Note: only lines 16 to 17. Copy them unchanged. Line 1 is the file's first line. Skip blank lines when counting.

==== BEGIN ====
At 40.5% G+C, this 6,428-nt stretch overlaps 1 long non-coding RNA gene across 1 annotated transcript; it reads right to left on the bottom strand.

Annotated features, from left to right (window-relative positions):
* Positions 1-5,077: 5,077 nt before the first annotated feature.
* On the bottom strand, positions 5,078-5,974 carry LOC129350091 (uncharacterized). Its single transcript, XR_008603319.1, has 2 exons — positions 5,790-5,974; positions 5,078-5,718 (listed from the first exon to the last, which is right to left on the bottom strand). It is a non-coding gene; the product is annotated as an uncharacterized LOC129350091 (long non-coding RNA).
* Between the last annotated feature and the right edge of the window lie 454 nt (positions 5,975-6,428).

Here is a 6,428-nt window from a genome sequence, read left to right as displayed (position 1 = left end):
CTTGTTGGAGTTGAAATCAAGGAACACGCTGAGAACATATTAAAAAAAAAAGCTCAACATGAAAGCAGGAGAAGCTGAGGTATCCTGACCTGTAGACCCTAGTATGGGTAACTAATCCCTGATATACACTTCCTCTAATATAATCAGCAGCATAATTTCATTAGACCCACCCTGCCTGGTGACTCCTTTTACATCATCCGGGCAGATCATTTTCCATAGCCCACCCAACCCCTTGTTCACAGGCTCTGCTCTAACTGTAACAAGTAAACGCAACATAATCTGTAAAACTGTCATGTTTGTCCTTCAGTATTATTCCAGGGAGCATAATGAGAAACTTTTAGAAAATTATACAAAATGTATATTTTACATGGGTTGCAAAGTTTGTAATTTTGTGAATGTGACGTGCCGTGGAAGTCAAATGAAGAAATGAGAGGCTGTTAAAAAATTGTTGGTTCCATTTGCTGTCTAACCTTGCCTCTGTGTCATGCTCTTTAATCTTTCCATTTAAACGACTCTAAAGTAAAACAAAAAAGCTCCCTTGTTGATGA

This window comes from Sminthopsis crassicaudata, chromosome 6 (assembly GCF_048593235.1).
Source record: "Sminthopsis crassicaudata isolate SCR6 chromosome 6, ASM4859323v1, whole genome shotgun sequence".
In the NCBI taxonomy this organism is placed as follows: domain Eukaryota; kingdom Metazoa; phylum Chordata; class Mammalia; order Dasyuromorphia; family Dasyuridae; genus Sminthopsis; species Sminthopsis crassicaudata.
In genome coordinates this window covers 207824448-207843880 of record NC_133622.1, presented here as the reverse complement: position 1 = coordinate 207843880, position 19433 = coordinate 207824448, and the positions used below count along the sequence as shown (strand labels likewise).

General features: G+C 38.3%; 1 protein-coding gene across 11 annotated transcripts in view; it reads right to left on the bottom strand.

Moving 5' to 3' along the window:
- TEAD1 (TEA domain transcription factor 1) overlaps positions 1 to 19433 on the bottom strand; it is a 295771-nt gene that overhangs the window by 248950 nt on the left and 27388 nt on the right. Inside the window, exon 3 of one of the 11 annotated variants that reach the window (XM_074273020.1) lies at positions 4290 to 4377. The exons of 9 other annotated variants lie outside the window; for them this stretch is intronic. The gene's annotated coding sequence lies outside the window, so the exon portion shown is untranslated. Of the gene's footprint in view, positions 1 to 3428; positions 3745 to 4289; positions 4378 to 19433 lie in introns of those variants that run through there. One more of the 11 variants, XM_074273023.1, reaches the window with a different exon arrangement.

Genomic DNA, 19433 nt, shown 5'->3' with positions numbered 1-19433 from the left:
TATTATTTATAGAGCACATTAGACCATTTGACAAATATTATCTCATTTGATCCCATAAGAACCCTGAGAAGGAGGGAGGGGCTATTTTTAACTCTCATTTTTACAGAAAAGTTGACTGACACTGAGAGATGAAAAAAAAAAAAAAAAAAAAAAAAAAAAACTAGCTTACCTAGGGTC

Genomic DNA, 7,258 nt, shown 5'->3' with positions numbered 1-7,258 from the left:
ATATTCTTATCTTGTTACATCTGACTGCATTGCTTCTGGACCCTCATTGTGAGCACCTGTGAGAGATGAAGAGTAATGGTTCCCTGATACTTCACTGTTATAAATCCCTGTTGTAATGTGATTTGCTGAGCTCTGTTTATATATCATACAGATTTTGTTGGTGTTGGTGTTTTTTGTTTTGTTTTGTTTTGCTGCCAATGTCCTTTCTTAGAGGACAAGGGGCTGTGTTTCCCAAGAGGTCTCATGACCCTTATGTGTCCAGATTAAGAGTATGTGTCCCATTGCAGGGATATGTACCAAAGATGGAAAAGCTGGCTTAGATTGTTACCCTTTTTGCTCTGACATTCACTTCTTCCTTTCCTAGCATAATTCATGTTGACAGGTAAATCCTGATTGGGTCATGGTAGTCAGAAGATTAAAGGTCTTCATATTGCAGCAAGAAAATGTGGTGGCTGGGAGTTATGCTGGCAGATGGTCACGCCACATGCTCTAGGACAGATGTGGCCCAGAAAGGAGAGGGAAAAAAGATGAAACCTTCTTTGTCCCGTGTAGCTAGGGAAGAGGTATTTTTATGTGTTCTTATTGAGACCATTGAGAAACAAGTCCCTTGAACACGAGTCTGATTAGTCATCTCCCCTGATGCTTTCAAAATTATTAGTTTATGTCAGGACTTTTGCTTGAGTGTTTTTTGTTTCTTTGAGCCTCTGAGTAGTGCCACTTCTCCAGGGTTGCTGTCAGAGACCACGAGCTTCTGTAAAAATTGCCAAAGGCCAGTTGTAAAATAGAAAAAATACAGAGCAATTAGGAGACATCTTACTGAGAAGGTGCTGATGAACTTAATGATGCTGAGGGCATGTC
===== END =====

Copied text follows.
TATTATTTATAGAGCACATTAGACCATTTGACAAATATTATCTCATTTGATCCCATAAGAACCCTGAGAAGGAGGGAGGGGCTATTTTTAACTCTCATTTTTACAGAAAAGTTGACTGACACTGAGAGATGAAAAAAAAAAAAAAAAAAAAAAAAAAAAACTAGCTTACCTAGGGTC

Genomic DNA, 7,258 nt, shown 5'->3' with positions numbered 1-7,258 from the left: